Navigating Visitation Rights for Gay Families

Since having children for lesbian, gay, bisexual and queer families can take a variety of forms, setting up visitation rights can at times be less-than-straightforward. For transgender folks, the laws are even less clear.

Given the risks and complexities of this arena, we highly recommend utilizing an experienced attorney. The Gay Family Law Center, based in Los Angeles, specializes in navigating this complex legal landscape and ensuring a positive outcome for your LGBT family, grounded in the best interest for your child.

What are visitation rights?

When a couple with children separates or divorces, they must make arrangements for how to manage ongoing parenting responsibilities. Visitation rights are part of what’s known as a parenting agreement, a legal tool that spells out where the child will live, how they will be raised, how decisions for the child are made, and more.

Though both custody and visitation rights are both included in the parenting agreement, they are not the same thing. Custody determines who has legal rights over the child. Usually, custody is shared when there are two parents, though at times it may be in the best interest of the child for one parent to have sole custody. Though many aim for the ideal of splitting custody and time with their child 50/50, in many cases this is neither practical nor possible. The parents may live far apart, or they may have challenging work schedules, for example. This may mean that one person is named the “primary custodial parent,” where the child will spend more time living with that parent. If this is the case, the other parent will have visitation rights spelled out which clarify when the child will spend time with them.

Why are visitation rights important to the LGBT community?

Since many LGBT couples use surrogacy, sperm donation, or adoption, it is likely that one or both parents will be biologically unrelated to the child. Non-biological parents need to legally establish parentage to be treated the same as biological parents under the law. This often occurs through one of several types of legal adoption. In the case of visitation rights, legal parentage will play a major role.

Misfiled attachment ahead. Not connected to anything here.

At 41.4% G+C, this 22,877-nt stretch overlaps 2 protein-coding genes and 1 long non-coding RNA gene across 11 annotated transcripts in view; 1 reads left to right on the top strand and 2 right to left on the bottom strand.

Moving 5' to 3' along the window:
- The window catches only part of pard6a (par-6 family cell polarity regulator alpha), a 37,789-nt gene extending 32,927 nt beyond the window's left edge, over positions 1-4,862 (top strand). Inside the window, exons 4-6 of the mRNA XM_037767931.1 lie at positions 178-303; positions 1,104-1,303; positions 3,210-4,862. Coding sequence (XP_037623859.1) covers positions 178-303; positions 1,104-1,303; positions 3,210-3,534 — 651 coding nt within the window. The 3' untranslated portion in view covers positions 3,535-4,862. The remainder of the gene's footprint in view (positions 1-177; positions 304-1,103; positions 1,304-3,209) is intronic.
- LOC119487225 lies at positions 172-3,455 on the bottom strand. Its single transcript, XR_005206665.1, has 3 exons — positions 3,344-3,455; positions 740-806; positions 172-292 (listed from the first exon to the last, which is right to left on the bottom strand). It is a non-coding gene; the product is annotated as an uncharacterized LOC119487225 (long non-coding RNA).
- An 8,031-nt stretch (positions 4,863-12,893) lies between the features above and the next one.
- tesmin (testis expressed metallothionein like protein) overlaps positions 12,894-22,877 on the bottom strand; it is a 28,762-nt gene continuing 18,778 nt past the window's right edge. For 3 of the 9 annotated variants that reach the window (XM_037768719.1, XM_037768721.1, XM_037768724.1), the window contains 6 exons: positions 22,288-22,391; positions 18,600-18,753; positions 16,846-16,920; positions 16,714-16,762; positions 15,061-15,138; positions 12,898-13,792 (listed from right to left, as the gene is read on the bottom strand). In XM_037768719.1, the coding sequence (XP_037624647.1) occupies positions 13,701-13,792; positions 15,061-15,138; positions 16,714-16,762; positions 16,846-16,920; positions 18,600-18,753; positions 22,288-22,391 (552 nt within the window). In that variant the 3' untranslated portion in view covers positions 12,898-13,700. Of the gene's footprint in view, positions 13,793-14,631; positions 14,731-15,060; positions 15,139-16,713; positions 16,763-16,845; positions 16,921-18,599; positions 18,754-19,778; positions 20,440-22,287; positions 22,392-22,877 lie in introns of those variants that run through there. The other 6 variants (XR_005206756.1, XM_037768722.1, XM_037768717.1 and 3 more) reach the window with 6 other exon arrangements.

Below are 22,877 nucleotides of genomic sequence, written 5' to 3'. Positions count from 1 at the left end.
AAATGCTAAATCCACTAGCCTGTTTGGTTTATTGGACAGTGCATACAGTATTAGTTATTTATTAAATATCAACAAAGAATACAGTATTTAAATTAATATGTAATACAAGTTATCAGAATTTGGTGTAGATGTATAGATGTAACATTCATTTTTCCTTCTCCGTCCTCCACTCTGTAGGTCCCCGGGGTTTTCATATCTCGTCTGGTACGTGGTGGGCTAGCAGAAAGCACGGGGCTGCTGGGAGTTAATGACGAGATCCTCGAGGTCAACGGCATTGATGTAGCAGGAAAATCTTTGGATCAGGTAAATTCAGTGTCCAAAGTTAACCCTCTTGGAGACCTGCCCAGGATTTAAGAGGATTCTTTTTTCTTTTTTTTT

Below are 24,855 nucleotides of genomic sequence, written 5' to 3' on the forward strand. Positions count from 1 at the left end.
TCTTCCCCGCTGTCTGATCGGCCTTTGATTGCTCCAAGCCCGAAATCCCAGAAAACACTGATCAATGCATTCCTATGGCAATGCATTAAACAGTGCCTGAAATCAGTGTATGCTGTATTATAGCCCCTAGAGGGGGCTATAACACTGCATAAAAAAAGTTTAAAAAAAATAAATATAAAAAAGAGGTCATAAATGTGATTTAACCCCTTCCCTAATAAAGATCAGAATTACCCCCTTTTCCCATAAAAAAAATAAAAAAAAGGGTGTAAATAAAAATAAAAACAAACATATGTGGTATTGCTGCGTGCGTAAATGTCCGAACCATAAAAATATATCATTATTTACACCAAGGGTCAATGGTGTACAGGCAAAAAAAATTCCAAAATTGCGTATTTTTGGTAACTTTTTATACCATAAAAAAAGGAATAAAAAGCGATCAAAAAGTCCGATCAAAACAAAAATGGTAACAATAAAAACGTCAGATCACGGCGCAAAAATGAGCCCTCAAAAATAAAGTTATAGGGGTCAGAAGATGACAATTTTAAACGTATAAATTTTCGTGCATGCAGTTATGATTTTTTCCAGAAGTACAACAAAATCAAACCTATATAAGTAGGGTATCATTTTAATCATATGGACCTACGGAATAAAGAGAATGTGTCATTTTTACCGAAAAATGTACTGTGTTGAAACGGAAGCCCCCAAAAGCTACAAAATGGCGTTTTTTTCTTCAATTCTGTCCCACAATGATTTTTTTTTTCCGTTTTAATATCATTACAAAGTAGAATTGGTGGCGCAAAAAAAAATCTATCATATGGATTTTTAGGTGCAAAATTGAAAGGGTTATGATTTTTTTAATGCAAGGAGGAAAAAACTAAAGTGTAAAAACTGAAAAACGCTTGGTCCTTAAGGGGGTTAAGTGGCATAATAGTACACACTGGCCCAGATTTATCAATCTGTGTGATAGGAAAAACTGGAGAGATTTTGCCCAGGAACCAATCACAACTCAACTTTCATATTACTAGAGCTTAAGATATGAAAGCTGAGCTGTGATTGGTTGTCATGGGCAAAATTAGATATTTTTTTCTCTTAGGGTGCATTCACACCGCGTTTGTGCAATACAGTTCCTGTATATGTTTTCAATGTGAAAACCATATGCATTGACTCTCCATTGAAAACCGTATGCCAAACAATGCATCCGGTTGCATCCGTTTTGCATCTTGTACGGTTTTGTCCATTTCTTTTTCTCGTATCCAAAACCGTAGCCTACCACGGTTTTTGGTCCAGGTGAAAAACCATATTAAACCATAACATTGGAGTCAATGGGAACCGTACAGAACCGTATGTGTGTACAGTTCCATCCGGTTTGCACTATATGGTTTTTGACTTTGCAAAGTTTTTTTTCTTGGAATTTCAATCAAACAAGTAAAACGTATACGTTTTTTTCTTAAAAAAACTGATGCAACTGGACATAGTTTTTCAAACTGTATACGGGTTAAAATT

If you are not a biological parent and you did not establish legal parentage, however, you may still have options. As we explained in a previous post, California laws take into account that you may have acted as a de facto parent, and it may still be in the best interest of the child for you to maintain a role as a parent after separation or divorce.

This is often not the case in other states however. That said, due to the Uniform Child Custody Jurisdiction and Enforcement Act (UCCJEA), if you have already created a parenting plan before moving out of state, it must be recognized throughout the country.

Additionally, discrimination against LGBT folks unfortunately still occurs in the courts with regards to custody and visitation rights, even though this is technically illegal in most cases. Though we’ve come a long way, bias still exists.

For these reasons, it’s particularly crucial for LGBT folks going through divorce or separation to have a strong parenting plan that clearly spells out visitation rights.

What are common visitation arrangements?

For parents that live relatively close together, common arrangements include:

  • Overnight weekends, 1-4 times per month
  • 1-3 weekday evenings per week, which may be included with some weekend overnights.
  • Division of holidays and birthdays.

For parents that live long distances apart, common arrangements include:

  • Long-term visits (1-3 months) during the summer.
  • 1-2 week visits during some (but likely not all) school breaks, such as winter holidays or spring break.
  • Special occasion visits, such as some (but likely not all) birthdays and vacations.

What about transgender parents?

While the courts have been relatively clear that lesbian, gay, and bisexual parents are to be legally treated the same as heterosexual parents, little has been legally determined regarding transgender parents.

However, in the 1996 case Mayfield v. Mayfield, the court ruled that gender identity did not affect a person’s ability to be a fit and loving parent. Yet, other cases have unfortunately ruled otherwise.

As it stands today, the legal landscape is ambiguous. If you are a transgender parent, we highly recommend engaging an experienced LGBT family law attorney to ensure that you are safeguarded as much as possible from discrimination.

At the Gay Family Law Center in Los Angeles, we strongly believe that transgender individuals should absolutely not be discriminated against. There is no evidence that being transgender has any negative effect on a child’s well-being and happiness.

With this in mind, we will work with you to design LGBT visitation rights that are based, as always, in the best interest of your child. Contact us to get started.

Photo by Fernanda Greppe on Unsplash